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sa-exim - SpamAssassin filter for Exim…  more info»



Since version 4.50, Exim has the content-scanning extension formerly
known as "exiscan" built-in. It has a number of advantages and
disadvantages compared to SA-Exim.

Advantages of built-in content-scanning interface:

 * One less configuration file to edit.
 * Spam control policy integrates better with Exim's ACL system.
 * It's possible to tell SA which user to scan for (the -u parameter of
   spamc). SA-Exim can't do that (yet).
 * Finer control over the mail header is possible, but not in a clean
   way (it involves putting all header fields you might possibly want
   to add in the report template, and using rather complicated
   expansion expressions to extract the wanted ones from
   $spam_report). At any rate, you can choose a prefix different from

Advantages of SA-Exim:

 * It is possible to use the report_safe feature, which turns mail
   deemed to be spam into a message/rfc822 attachment of a report
   message. (Note however that if you do, then any X-SA-* fields added
   to help the greylisting module can't be removed.)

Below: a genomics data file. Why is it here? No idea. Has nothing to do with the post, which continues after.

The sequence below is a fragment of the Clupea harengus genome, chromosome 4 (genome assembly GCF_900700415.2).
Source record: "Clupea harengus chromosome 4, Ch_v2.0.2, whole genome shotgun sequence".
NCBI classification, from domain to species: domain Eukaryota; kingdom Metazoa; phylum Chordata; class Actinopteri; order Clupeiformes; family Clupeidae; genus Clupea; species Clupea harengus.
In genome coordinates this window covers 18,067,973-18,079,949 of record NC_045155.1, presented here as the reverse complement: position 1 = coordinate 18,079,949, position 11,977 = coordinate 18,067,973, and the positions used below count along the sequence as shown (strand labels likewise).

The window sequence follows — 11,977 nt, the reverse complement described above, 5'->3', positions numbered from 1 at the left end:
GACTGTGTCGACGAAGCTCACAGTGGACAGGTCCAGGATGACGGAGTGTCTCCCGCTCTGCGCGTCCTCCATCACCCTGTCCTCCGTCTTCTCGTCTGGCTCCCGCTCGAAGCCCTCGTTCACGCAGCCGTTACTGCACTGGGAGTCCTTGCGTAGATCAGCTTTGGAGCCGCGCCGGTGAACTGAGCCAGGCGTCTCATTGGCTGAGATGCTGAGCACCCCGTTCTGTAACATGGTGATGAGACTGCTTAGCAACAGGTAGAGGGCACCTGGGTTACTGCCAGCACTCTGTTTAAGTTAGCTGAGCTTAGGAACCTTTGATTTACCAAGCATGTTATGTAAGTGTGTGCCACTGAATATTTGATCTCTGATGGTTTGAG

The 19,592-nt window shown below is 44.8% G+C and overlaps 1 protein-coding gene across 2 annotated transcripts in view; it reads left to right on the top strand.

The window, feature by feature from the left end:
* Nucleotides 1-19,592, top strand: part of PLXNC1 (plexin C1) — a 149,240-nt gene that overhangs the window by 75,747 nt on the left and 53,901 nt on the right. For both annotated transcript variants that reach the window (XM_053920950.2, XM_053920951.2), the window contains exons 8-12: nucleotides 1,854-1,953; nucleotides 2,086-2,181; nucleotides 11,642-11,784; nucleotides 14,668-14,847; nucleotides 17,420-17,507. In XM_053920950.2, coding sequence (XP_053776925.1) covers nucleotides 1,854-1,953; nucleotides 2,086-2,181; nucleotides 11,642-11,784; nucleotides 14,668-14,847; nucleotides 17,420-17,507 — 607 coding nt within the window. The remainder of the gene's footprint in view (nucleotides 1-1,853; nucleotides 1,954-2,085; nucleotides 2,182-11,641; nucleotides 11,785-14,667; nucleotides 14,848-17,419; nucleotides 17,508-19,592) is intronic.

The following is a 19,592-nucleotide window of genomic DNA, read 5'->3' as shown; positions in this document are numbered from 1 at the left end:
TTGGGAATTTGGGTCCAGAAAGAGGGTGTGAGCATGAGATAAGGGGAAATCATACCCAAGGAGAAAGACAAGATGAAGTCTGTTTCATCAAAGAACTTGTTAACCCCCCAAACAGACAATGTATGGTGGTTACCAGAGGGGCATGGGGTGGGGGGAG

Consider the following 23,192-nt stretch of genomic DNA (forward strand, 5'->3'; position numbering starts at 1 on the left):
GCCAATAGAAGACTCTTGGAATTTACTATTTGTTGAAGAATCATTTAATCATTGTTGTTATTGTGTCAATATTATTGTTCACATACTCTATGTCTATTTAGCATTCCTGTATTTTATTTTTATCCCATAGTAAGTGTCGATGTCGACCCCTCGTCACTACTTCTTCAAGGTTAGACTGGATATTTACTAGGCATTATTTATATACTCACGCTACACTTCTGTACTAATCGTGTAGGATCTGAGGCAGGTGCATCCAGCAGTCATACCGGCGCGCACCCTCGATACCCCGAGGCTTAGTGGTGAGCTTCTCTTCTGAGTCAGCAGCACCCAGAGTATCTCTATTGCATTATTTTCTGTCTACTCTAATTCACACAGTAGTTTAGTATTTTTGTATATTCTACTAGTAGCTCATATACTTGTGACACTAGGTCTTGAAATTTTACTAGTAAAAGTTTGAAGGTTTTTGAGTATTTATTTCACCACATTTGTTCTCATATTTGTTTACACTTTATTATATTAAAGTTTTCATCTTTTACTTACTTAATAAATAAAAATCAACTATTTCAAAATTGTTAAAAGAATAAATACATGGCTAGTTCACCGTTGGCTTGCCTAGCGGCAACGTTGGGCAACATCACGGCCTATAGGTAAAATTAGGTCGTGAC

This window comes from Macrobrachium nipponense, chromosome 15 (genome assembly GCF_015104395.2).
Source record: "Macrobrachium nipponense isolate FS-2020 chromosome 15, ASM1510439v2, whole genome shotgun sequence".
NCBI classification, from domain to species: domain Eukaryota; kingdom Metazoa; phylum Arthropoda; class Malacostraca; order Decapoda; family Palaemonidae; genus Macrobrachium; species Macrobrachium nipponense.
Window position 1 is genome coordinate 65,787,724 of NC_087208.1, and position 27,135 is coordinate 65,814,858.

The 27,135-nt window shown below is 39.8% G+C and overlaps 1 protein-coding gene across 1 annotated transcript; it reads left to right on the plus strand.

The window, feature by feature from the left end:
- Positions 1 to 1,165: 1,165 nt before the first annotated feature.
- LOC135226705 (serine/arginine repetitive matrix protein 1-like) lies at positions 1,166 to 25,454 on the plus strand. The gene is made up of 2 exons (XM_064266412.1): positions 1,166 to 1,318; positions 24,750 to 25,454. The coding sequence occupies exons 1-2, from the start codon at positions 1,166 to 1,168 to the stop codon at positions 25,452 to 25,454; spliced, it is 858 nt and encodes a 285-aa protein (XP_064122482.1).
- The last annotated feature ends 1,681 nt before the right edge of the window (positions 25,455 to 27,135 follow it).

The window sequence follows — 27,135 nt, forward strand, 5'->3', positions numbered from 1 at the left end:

* All the add_header and rewrite_header options in 
   /etc/spamassassin/ will be obeyed. In other words,
   everything will be *almost* as if you filtered the mail through 
   spamassassin on the command line.
 * So-called teergrubing ("tarpitting") is possible in a way that
   isn't possible with exiscan (I'm not in any way saying that it
   works as a counterattack against spammers).
 * You can simply add the sa-exim package to a standard exim4
   installation and it should, in principle, instantly work (except
   you have to uncomment one line in sa-exim.conf).

Both alternatives enable you to defer, greylist, reject, and blackhole
mail, optionally saving copies, at configurable score levels.


This version of the sa-exim package defaults to placing a configuration
sniplet in /etc/exim4/conf.d/. Depending on what you have answered to the
DebConf questions while configuring Exim4, the module will be loaded
automatically, or human intervention is required.

To find out what configuration file Exim4 is using, issue:

  $ exim4 -bV | tail -1
  Configuration file is /path/to/configfile

If /path/to/configfile shows:

  - /etc/exim4/exim4.conf
    You are using the hand-crafted configuration file.
	See the 'HAND-CRAFTED' section below.
  - /var/lib/exim4/config.autogenerated 
    You are using the debianized configuration scheme - with either
    'split' or 'unsplit' configuration file.
	See the 'DEBIANIZED' section below.


Use 'grep "local_scan_path" /etc/exim4/exim4.conf" to see if the sa-exim
line is included in the configuration. If grep returns something, check
if it matches the following line. If grep returns nothing, you have to
manually add the following line to the exim4.conf file and restart exim4.

    local_scan_path = /usr/lib/exim4/local_scan/

Change or add the line above and manually restart exim4 by issuing
'invoke-rc.d exim4 reload' or '/etc/init.d/exim4 reload' as root.


Use 'grep "local_scan_path" /var/lib/exim4/config.autogenerated' to